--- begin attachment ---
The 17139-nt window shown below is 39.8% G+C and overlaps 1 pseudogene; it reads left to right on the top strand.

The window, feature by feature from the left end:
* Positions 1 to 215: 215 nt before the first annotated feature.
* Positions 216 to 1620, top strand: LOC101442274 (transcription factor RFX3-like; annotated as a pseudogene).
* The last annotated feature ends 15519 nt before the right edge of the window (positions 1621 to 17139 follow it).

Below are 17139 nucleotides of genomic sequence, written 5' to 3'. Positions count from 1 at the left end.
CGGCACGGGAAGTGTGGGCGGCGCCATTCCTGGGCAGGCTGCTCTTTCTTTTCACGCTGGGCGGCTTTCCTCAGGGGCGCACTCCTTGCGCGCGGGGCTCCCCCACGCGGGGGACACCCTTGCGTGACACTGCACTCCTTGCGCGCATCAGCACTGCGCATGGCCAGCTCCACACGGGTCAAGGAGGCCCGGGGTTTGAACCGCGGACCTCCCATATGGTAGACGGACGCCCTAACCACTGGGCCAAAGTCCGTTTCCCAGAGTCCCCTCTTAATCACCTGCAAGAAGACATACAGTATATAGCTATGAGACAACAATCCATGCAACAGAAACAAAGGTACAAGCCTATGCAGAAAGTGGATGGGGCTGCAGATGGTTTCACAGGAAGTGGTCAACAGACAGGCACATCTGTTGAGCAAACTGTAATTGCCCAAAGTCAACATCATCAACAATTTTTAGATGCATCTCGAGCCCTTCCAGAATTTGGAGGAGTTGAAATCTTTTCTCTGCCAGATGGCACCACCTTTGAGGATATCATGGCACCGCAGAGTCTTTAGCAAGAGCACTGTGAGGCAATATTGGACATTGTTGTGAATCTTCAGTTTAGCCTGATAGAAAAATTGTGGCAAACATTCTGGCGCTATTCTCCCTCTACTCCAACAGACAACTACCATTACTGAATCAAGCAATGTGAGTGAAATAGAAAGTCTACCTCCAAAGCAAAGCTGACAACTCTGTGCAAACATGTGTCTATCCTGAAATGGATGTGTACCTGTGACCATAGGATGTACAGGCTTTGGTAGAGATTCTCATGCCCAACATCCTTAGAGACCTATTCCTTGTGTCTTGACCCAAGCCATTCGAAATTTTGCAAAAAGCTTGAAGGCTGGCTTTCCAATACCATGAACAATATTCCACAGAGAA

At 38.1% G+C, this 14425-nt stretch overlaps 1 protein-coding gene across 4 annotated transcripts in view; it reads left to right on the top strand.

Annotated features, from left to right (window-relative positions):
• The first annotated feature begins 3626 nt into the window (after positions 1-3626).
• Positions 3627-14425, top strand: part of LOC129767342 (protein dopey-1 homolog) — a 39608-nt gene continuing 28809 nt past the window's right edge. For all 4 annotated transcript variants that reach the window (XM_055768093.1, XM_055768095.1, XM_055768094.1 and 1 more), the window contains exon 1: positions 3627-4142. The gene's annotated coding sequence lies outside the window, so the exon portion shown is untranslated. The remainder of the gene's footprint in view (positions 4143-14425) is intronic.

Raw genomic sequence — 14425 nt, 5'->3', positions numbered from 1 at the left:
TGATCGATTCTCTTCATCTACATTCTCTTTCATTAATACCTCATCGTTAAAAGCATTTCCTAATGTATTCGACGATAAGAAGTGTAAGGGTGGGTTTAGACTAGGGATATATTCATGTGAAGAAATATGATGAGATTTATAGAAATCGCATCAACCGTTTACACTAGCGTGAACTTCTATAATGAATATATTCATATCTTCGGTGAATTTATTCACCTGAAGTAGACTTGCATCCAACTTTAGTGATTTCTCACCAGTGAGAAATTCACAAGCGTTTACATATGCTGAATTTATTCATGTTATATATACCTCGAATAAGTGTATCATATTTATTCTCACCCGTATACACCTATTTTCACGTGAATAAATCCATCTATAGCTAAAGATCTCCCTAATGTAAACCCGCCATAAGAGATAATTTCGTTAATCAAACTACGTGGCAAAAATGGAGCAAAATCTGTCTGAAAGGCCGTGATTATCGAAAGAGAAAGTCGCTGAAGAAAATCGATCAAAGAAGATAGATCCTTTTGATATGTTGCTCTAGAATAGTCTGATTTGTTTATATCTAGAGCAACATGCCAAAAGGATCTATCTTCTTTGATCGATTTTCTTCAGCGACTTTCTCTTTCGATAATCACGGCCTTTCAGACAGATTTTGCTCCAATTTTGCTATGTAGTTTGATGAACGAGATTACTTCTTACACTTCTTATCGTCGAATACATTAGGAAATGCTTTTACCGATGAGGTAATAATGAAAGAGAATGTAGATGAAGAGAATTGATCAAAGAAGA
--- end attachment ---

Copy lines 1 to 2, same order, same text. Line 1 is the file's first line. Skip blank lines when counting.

The 17139-nt window shown below is 39.8% G+C and overlaps 1 pseudogene; it reads left to right on the top strand.

The window, feature by feature from the left end: